• Swipe White by Jennifer Chong Schneider. This piece is so layered and intense. As ever, I am drawn to the bits that describe friendship between women and the space those relationships make for women's relationships with men. "My friend Danielle writes me from her new home outside of America, “I’m happy you’re still seeing him, and I hope you’re enjoying yourself. He’s letting you know he will leave you. Are you ok with that?” She softens the blow, even in email, because she really cares for me."

  • Björk Guest-Edit: In Conversation with Maggie Nelson. Always gonna be a sucker for correspondences between women about life and art

  • So Many Secrets by Crystal Stella Becerril, Kaitlyn Chandler, Dana Kopel, Charlie Markbreiter, Haley Mlotek and Art and Labor. A roundtable on cultural organizing in New York City - fascinating conversation

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I menstruate and I am gonna experience menopause one day, and these reads on those two things (to grossly simplify) were great!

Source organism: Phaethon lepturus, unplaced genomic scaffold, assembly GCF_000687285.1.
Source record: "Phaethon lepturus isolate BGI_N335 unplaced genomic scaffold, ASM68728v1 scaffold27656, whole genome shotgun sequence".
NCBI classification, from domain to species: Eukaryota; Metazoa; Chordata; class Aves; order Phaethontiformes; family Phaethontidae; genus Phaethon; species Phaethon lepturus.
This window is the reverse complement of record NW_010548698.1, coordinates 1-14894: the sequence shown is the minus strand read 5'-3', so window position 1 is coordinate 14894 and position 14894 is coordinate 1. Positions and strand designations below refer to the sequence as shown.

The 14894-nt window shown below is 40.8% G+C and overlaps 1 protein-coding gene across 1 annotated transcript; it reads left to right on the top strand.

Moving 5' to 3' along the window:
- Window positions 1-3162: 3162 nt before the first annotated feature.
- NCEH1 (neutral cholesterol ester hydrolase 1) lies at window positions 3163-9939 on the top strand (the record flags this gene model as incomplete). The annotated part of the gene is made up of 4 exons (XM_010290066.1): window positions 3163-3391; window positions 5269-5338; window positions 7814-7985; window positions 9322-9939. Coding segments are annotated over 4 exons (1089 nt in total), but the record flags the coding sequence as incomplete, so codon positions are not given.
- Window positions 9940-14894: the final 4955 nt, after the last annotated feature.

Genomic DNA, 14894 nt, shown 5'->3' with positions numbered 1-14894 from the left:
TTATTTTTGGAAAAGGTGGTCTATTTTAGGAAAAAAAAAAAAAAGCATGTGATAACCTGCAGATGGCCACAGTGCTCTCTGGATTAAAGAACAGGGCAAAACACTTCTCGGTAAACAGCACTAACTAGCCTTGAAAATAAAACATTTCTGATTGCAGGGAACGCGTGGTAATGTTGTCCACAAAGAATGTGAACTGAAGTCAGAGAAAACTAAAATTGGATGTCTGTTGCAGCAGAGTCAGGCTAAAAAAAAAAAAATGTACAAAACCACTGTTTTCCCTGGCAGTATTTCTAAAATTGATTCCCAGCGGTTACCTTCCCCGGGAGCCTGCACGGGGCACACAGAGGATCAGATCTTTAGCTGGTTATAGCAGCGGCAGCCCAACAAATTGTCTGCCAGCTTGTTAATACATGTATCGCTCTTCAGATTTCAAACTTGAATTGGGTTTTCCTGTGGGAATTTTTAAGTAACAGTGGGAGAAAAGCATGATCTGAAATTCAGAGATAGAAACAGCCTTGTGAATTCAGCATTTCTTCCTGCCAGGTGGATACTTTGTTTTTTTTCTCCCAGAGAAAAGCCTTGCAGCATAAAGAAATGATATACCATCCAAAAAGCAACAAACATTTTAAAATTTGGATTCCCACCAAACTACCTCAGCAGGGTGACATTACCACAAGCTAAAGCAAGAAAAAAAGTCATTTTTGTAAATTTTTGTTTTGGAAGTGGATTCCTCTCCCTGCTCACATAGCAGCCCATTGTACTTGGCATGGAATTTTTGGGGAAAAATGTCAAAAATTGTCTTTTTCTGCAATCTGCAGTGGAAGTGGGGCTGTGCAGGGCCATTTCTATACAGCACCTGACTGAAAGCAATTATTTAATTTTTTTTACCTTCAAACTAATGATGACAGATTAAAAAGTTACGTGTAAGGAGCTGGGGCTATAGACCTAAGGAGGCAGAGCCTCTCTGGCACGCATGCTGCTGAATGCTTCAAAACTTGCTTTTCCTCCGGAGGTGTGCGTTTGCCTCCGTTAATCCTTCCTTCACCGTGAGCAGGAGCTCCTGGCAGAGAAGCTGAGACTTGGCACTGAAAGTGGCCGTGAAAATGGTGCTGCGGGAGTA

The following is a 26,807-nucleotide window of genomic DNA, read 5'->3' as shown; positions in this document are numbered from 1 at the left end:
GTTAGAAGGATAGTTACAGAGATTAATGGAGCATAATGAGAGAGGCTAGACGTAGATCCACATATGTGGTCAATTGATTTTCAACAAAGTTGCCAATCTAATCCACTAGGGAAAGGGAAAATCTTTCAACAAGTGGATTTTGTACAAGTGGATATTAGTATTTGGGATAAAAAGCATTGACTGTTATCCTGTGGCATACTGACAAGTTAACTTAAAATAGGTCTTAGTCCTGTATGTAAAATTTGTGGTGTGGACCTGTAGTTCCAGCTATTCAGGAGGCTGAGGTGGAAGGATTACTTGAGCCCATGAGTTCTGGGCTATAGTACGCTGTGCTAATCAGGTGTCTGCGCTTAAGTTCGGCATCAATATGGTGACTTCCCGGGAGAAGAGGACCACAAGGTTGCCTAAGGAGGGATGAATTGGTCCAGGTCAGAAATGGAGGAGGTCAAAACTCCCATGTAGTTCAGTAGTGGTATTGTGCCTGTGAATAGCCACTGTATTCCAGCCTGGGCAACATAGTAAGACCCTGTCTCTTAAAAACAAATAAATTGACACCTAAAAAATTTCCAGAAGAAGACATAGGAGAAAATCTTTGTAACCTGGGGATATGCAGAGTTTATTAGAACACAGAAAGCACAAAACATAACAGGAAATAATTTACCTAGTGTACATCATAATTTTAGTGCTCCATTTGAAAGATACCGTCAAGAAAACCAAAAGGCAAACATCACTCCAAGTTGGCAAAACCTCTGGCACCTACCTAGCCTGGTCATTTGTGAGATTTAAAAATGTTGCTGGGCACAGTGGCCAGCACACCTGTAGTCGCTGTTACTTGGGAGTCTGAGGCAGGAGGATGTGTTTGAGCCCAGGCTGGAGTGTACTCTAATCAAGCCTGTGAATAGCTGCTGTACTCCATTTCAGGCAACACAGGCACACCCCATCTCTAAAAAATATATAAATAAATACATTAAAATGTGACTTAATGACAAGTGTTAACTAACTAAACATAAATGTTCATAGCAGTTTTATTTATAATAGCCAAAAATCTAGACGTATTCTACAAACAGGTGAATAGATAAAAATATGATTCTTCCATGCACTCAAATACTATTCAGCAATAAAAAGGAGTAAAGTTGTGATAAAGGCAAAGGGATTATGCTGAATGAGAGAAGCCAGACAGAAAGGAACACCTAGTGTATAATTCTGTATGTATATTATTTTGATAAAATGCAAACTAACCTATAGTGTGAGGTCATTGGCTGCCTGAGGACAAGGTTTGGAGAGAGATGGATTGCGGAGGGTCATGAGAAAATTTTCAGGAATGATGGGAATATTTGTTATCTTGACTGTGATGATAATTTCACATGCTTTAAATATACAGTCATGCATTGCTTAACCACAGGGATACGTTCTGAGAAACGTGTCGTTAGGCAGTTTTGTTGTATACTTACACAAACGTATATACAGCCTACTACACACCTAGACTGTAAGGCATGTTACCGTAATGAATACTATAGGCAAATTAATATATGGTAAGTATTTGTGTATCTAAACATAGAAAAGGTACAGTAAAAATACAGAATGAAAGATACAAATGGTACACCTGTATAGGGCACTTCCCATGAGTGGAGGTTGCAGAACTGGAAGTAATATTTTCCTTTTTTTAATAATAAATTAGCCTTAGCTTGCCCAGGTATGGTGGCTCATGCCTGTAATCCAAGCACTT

• Data bleeding everywhere: a story of period trackers by Sadaf Khan. This essay covers the way data and surveillance intersects with health, sex, reproduction, and the intimacy of disclosure when it comes to bodies that menstruate, get pregnant, miscarry, have sex (with or without blood involved). 

  • Night on Fire by Darcey Steinke. I am excited to read Darcey's Flash Count Diary and I want a million more things on the experience of menopause. "Though no one wants to say it out loud, menopause is about loss; it’s about departure – each flash reminds me of my corporeality, my mortality. With every flash, my psyche is pushed to grasp what it does not want to let itself know: that it is not immortal. This is terrifying. It’s also a rare opportunity, if faced directly, to come to terms with the limitations of the self."

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Reading about money and what people do with it, how it affects their emotional lives and relationships, how it changes the way they see life, risk, reward, etc - I lap all that up.


I’m publishing my end of year review next week (either here or on my website). Previously, I wrote about voice, silence and violence. “There are some story lands I can never traverse ever again, ever ever ever ever, and that itself is a story mute in my mouth. Grief is so violent, so tender.” If you'd like to subscribe, click here. Feel free to share this newsletter with a friend. And if you like what I write and share and want to support that, here’s my tip jar. Thanks so much for reading 💌